Searching over 5,500,000 cases.


searching
Buy This Entire Record For $7.95

Download the entire decision to receive the complete text, official citation,
docket number, dissents and concurrences, and footnotes for this case.

Learn more about what you receive with purchase of this case.

Carroll v. Roanoke Valley Credit Union

United States District Court, W.D. Virginia, Roanoke Division

June 11, 2018

KEITH CARROLL, Plaintiff,
v.
ROANOKE VALLEY COMMUNITY CREDIT UNION, Defendant.

          MEMORANDUM OPINION

          Michael F. Urbanski, Chief United States District Judge.

         Plaintiff Keith Carroll, who is permanently blind, brings this action pursuant to the Americans with Disabilities Act of 1990 (ADA), 42 U.S.C. § 12181 et seq.. alleging he is denied full use and enjoyment of defendant Roanoke Valley Community Credit Union's website in violation of federal law. Carroll seeks preliminary and permanent injunctive relief, as well as his costs and attorneys' fees. RVCCU moves to dismiss Carroll's complaint, arguing a website is not a place of public accommodation under the ADA and, in any event, Carroll lacks standing to bring this claim. The National Association of Federally-Insured Credit Unions, as amicus curiae, filed a brief in support of RVCCU's motion to dismiss.

         Because Carroll has not alleged an injury-in-fact sufficient to confer standing, the court will GRANT defendant's motion and dismiss this case for lack of subject matter jurisdiction.

         I.

         Carroll is a permanently blind resident of Virginia who uses a screen reader to access the internet and read website content. RVCCU is a federal credit union with its principal place of business in Roanoke, Virginia. RVCCU owns and operates credit union locations in Virginia, which constitute places of public accommodation. RVCCU also operates a public website, www.rvccu.org, which provides information about RVCCU's services and locations.

         Carroll alleges that website accessibility barriers prevent him from freely navigating www.rvccu.org, despite his recent attempts. These access barriers include, but are not limited to:

(1) Linked image missing alternative text which presents a problem because an image without alternative text results in an empty link. . . . The lack of Alternative Text on these graphics prevents screen readers from accurately vocalizing a description of the graphics. . . .; (2) Redundant Links where adjacent links go to the same URL address which results in additional navigation and repetition for keyboard and screen reader users; and (3) Empty or missing form labels which presented a problem because if a form control does not have a properly associated text label, the function or purpose of that form control may not be presented to screen reader users. Form labels provide visible descriptions and larger clickable targets for form controls.

Compl., ECF No. 1, at ¶ 13. Carroll claims that RVCCU has failed to remove these access barriers and, as a result, has denied him full use and equal enjoyment of its website.

         RVCCU moves to dismiss Carroll's complaint, arguing websites are not places of public accommodation pursuant to 42 U.S.C. § 12181(7) and that Carroll lacks standing to bring this claim.

         II.

         Whether a plaintiff has standing to bring a cause of action "is generally associated with Civil Procedure Rule 12(b)(1) pertaining to subject matter jurisdiction." CGM. LLC v. BellSouth Telecomms., Inc., 664 F.3d 46, 52 (4th Cir. 2011). "That is because 'Article III gives federal courts jurisdiction only over cases and controversies, ' and standing is 'an integral component of the case or controversy requirement.'" Id. (quoting Miller v. Brown, 462 F.3d 312, 316 (4th Cir. 2006)). "[W]hen a federal court concludes that it lacks subject-matter jurisdiction, the court must dismiss the complaint in its entirety." Arbaugh v. Y&H Corp., 546 U.S. 500, 514 (2006).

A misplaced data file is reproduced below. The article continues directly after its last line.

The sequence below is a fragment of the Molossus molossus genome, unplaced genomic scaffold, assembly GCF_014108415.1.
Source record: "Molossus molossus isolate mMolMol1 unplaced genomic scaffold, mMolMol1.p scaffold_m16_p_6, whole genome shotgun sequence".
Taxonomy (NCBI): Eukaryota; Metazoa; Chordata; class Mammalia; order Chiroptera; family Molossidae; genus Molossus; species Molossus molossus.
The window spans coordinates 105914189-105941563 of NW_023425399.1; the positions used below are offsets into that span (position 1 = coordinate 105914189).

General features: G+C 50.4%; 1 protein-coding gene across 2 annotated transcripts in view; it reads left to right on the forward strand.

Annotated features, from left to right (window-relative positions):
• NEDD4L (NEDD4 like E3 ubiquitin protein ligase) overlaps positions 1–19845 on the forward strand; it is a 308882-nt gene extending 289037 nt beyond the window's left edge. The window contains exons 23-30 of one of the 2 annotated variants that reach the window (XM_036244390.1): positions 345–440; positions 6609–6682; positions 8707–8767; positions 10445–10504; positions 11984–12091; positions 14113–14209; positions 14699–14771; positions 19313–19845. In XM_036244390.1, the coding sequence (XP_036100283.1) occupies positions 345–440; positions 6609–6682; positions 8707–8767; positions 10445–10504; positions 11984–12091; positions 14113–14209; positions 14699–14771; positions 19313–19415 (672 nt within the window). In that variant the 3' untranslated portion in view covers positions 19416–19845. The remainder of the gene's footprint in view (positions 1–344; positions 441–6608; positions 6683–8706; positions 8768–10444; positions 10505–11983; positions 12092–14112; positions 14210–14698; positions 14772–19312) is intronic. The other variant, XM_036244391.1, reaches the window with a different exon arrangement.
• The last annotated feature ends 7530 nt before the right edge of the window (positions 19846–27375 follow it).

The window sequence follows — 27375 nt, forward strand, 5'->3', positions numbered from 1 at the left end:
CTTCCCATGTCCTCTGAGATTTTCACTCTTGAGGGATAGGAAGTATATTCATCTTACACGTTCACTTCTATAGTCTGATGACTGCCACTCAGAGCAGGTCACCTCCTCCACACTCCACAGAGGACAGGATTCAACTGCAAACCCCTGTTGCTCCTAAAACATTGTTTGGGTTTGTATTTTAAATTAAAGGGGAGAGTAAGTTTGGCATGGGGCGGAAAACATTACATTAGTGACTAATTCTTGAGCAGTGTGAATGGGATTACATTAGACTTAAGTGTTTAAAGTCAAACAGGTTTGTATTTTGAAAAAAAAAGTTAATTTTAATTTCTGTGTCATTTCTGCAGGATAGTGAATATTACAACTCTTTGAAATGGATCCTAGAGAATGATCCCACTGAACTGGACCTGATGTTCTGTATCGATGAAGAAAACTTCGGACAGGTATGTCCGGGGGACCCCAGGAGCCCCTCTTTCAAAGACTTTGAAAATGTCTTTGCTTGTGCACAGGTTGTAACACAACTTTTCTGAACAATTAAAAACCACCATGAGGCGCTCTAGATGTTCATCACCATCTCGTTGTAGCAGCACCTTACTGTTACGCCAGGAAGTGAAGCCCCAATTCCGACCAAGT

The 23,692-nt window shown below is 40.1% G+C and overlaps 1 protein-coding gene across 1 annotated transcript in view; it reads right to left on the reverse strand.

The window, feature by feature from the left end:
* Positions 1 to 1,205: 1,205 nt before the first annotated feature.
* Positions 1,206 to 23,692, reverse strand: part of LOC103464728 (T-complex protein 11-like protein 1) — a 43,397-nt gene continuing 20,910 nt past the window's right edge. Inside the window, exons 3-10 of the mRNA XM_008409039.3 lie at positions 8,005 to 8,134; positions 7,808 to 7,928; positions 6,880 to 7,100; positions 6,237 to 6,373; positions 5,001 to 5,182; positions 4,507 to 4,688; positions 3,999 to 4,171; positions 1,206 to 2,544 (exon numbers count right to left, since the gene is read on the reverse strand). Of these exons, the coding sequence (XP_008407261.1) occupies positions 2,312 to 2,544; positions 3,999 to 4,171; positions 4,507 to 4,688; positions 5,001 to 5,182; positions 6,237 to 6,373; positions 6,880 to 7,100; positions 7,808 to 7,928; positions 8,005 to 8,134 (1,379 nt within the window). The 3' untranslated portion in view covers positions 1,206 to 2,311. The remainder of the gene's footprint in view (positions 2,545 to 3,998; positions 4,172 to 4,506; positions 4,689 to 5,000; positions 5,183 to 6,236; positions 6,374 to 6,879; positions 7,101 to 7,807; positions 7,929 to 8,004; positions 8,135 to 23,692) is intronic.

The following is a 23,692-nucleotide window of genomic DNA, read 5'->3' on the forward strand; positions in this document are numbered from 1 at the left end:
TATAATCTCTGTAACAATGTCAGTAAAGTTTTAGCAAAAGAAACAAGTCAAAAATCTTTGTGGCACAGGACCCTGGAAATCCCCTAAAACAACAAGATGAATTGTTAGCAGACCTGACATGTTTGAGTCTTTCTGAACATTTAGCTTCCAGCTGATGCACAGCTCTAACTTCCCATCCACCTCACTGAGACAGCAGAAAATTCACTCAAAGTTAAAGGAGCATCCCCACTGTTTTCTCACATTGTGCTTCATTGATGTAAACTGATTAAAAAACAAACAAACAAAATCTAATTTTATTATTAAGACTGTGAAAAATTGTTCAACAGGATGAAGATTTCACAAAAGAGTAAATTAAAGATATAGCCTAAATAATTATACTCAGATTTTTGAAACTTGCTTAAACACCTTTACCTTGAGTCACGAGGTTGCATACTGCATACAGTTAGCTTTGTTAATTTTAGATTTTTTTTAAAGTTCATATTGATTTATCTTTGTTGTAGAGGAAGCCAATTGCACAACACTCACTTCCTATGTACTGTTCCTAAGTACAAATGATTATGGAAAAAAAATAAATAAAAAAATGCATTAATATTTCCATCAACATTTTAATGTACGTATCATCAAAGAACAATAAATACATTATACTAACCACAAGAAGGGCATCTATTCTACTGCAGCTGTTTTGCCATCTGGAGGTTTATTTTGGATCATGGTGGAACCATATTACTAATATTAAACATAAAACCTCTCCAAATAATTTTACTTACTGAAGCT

To survive a motion to dismiss under Federal Rule of Civil Procedure 12(b)(6), a complaint need only contain sufficient factual matter which, if accepted as true, "state[s] a claim to relief that is plausible on its face." Ashcroft v. Iqbal. 556 U.S. 662, 678 (2009) (quoting Bell Atl. Corp. v. Twombly, 550 U.S. 544, 570 (2007)). A complaint is "facially plausible" when the facts alleged "allow[ ] the court to draw the reasonable inference that the defendant is liable for the misconduct alleged." Id. This "standard is not akin to a 'probability requirement, ' but it asks for more than a sheer possibility that a defendant has acted unlawfully." Id. When ruling on a motion to dismiss, the court must "accept the well-pled allegations of the complaint as true" and "construe the facts and reasonable inferences derived therefrom in the light most favorable to the plaintiff." Ibarra v. United States. 120 F.3d 472, 474 (4th Cir. 1997).

         While the court must accept as true all well-pled factual allegations, the same is not true for legal conclusions. "Threadbare recitals of the elements of a cause of action, supported by mere conclusory statements, do not suffice." Iqbal, 556 U.S. at 678; see also Wag More Dogs. LLC v. Cozart,680 F.3d 359, 365 (4th Cir. 2012) ("Although we are constrained to take the facts in the light most favorable to the plaintiff, we need not accept legal conclusions couched as ...


Buy This Entire Record For $7.95

Download the entire decision to receive the complete text, official citation,
docket number, dissents and concurrences, and footnotes for this case.

Learn more about what you receive with purchase of this case.